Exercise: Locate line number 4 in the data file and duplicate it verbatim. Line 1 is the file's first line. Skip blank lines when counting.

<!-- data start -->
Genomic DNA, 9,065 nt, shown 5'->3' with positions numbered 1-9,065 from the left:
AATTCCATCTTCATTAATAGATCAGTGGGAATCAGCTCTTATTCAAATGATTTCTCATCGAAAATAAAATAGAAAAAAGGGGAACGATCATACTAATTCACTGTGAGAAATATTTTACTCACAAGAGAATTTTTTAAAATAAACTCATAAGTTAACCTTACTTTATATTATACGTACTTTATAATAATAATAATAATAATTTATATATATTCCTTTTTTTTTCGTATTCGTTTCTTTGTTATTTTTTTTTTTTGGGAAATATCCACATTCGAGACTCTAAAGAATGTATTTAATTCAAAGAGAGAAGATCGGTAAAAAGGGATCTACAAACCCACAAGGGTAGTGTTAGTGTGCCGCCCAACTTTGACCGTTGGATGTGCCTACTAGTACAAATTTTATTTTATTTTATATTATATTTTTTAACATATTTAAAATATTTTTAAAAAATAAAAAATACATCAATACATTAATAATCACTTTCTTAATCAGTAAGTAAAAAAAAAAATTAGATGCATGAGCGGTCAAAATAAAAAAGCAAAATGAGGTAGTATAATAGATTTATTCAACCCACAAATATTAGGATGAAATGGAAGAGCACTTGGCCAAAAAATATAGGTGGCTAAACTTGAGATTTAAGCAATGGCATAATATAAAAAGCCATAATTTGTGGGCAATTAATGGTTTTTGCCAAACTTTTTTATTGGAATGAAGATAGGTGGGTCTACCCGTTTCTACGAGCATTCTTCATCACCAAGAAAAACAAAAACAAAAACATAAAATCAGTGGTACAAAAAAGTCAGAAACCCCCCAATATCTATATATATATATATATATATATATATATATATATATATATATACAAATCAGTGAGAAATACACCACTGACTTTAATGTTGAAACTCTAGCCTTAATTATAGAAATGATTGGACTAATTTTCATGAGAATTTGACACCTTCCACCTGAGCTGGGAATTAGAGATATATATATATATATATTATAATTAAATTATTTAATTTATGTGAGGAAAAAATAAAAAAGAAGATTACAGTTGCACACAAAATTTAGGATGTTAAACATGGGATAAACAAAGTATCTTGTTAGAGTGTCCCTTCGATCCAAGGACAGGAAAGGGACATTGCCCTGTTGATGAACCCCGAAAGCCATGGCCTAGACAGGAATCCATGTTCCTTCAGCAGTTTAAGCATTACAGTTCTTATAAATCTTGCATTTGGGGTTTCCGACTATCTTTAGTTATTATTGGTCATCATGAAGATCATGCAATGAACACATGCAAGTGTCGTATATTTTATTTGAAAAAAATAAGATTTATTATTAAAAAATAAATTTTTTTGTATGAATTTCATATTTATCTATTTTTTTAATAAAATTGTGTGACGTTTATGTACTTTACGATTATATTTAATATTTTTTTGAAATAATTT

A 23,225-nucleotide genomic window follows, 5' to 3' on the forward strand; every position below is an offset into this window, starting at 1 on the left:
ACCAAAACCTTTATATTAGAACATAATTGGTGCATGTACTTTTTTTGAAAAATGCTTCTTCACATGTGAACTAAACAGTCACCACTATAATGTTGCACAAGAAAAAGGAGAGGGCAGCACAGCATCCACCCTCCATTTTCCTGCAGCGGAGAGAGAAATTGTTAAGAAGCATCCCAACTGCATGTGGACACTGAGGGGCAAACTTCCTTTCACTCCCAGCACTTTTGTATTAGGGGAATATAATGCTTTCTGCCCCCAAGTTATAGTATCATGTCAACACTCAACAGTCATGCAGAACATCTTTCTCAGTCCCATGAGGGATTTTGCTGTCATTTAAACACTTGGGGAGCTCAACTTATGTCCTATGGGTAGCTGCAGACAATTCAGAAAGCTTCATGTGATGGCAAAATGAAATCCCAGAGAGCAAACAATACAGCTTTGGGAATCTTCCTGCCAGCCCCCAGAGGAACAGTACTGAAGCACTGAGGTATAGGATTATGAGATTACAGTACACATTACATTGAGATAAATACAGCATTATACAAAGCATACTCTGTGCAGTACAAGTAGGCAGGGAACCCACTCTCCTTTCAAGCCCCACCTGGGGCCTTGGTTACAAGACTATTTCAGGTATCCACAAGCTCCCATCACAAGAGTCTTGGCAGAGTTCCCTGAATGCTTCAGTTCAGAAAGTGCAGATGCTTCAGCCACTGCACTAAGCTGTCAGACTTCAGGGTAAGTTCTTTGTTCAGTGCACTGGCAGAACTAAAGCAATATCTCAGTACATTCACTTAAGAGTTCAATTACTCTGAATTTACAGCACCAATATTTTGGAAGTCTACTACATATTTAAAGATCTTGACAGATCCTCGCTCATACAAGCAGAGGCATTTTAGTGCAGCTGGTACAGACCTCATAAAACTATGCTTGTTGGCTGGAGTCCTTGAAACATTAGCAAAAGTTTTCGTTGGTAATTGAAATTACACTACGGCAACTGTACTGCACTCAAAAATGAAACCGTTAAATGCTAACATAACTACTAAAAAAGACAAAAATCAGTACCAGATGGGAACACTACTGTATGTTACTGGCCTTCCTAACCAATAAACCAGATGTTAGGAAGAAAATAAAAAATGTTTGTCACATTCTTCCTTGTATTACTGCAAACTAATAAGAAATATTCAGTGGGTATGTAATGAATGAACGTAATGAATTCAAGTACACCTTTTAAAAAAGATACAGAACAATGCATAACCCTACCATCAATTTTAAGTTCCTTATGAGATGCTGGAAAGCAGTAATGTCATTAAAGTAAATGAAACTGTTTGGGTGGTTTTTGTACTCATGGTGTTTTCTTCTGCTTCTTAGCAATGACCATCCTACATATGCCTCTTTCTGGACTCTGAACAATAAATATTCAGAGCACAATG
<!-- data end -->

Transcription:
ACCAAAACCTTTATATTAGAACATAATTGGTGCATGTACTTTTTTTGAAAAATGCTTCTTCACATGTGAACTAAACAGTCACCACTATAATGTTGCACAAGAAAAAGGAGAGGGCAGCACAGCATCCACCCTCCATTTTCCTGCAGCGGAGAGAGAAATTGTTAAGAAGCATCCCAACTGCATGTGGACACTGAGGGGCAAACTTCCTTTCACTCCCAGCACTTTTGTATTAGGGGAATATAATGCTTTCTGCCCCCAAGTTATAGTATCATGTCAACACTCAACAGTCATGCAGAACATCTTTCTCAGTCCCATGAGGGATTTTGCTGTCATTTAAACACTTGGGGAGCTCAACTTATGTCCTATGGGTAGCTGCAGACAATTCAGAAAGCTTCATGTGATGGCAAAATGAAATCCCAGAGAGCAAACAATACAGCTTTGGGAATCTTCCTGCCAGCCCCCAGAGGAACAGTACTGAAGCACTGAGGTATAGGATTATGAGATTACAGTACACATTACATTGAGATAAATACAGCATTATACAAAGCATACTCTGTGCAGTACAAGTAGGCAGGGAACCCACTCTCCTTTCAAGCCCCACCTGGGGCCTTGGTTACAAGACTATTTCAGGTATCCACAAGCTCCCATCACAAGAGTCTTGGCAGAGTTCCCTGAATGCTTCAGTTCAGAAAGTGCAGATGCTTCAGCCACTGCACTAAGCTGTCAGACTTCAGGGTAAGTTCTTTGTTCAGTGCACTGGCAGAACTAAAGCAATATCTCAGTACATTCACTTAAGAGTTCAATTACTCTGAATTTACAGCACCAATATTTTGGAAGTCTACTACATATTTAAAGATCTTGACAGATCCTCGCTCATACAAGCAGAGGCATTTTAGTGCAGCTGGTACAGACCTCATAAAACTATGCTTGTTGGCTGGAGTCCTTGAAACATTAGCAAAAGTTTTCGTTGGTAATTGAAATTACACTACGGCAACTGTACTGCACTCAAAAATGAAACCGTTAAATGCTAACATAACTACTAAAAAAGACAAAAATCAGTACCAGATGGGAACACTACTGTATGTTACTGGCCTTCCTAACCAATAAACCAGATGTTAGGAAGAAAATAAAAAATGTTTGTCACATTCTTCCTTGTATTACTGCAAACTAATAAGAAATATTCAGTGGGTATGTAATGAATGAACGTAATGAATTCAAGTACACCTTTTAAAAAAGATACAGAACAATGCATAACCCTACCATCAATTTTAAGTTCCTTATGAGATGCTGGAAAGCAGTAATGTCATTAAAGTAAATGAAACTGTTTGGGTGGTTTTTGTACTCATGGTGTTTTCTTCTGCTTCTTAGCAATGACCATCCTACATATGCCTCTTTCTGGACTCTGAACAATAAATATTCAGAGCACAATG